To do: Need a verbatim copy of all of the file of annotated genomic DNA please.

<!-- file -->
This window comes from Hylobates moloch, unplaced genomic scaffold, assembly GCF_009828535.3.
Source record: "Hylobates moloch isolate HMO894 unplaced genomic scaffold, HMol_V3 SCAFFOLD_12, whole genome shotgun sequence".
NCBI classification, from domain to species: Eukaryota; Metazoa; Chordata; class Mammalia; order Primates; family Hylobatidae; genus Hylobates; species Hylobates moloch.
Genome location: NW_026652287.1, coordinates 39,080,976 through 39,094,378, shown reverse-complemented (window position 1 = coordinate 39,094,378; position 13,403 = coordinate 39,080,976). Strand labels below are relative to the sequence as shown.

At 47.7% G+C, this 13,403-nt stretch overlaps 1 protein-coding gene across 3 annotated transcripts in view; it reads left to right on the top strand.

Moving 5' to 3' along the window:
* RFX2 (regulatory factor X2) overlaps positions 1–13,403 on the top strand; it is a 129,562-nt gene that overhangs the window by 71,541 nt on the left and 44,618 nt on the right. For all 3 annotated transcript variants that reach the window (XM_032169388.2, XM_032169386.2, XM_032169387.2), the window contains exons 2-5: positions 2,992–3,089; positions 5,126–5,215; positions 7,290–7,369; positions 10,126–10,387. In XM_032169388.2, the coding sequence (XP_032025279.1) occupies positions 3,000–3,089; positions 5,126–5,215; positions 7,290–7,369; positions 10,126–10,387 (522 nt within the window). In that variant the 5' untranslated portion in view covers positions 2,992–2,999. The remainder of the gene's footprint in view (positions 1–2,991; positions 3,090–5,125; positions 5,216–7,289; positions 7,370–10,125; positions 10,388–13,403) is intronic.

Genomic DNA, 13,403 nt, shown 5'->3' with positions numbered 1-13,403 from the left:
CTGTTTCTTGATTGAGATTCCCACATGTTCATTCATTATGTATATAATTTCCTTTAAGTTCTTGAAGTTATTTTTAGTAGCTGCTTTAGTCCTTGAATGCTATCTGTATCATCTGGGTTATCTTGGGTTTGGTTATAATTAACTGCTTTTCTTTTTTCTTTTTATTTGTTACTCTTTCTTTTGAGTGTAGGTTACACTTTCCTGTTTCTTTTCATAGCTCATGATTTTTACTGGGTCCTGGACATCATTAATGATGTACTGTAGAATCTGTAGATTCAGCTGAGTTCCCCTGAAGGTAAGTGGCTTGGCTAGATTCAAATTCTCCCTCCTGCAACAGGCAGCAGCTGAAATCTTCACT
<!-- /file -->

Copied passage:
This window comes from Hylobates moloch, unplaced genomic scaffold, assembly GCF_009828535.3.
Source record: "Hylobates moloch isolate HMO894 unplaced genomic scaffold, HMol_V3 SCAFFOLD_12, whole genome shotgun sequence".
NCBI classification, from domain to species: Eukaryota; Metazoa; Chordata; class Mammalia; order Primates; family Hylobatidae; genus Hylobates; species Hylobates moloch.
Genome location: NW_026652287.1, coordinates 39,080,976 through 39,094,378, shown reverse-complemented (window position 1 = coordinate 39,094,378; position 13,403 = coordinate 39,080,976). Strand labels below are relative to the sequence as shown.

At 47.7% G+C, this 13,403-nt stretch overlaps 1 protein-coding gene across 3 annotated transcripts in view; it reads left to right on the top strand.

Moving 5' to 3' along the window:
* RFX2 (regulatory factor X2) overlaps positions 1–13,403 on the top strand; it is a 129,562-nt gene that overhangs the window by 71,541 nt on the left and 44,618 nt on the right. For all 3 annotated transcript variants that reach the window (XM_032169388.2, XM_032169386.2, XM_032169387.2), the window contains exons 2-5: positions 2,992–3,089; positions 5,126–5,215; positions 7,290–7,369; positions 10,126–10,387. In XM_032169388.2, the coding sequence (XP_032025279.1) occupies positions 3,000–3,089; positions 5,126–5,215; positions 7,290–7,369; positions 10,126–10,387 (522 nt within the window). In that variant the 5' untranslated portion in view covers positions 2,992–2,999. The remainder of the gene's footprint in view (positions 1–2,991; positions 3,090–5,125; positions 5,216–7,289; positions 7,370–10,125; positions 10,388–13,403) is intronic.

Genomic DNA, 13,403 nt, shown 5'->3' with positions numbered 1-13,403 from the left:
CTGTTTCTTGATTGAGATTCCCACATGTTCATTCATTATGTATATAATTTCCTTTAAGTTCTTGAAGTTATTTTTAGTAGCTGCTTTAGTCCTTGAATGCTATCTGTATCATCTGGGTTATCTTGGGTTTGGTTATAATTAACTGCTTTTCTTTTTTCTTTTTATTTGTTACTCTTTCTTTTGAGTGTAGGTTACACTTTCCTGTTTCTTTTCATAGCTCATGATTTTTACTGGGTCCTGGACATCATTAATGATGTACTGTAGAATCTGTAGATTCAGCTGAGTTCCCCTGAAGGTAAGTGGCTTGGCTAGATTCAAATTCTCCCTCCTGCAACAGGCAGCAGCTGAAATCTTCACT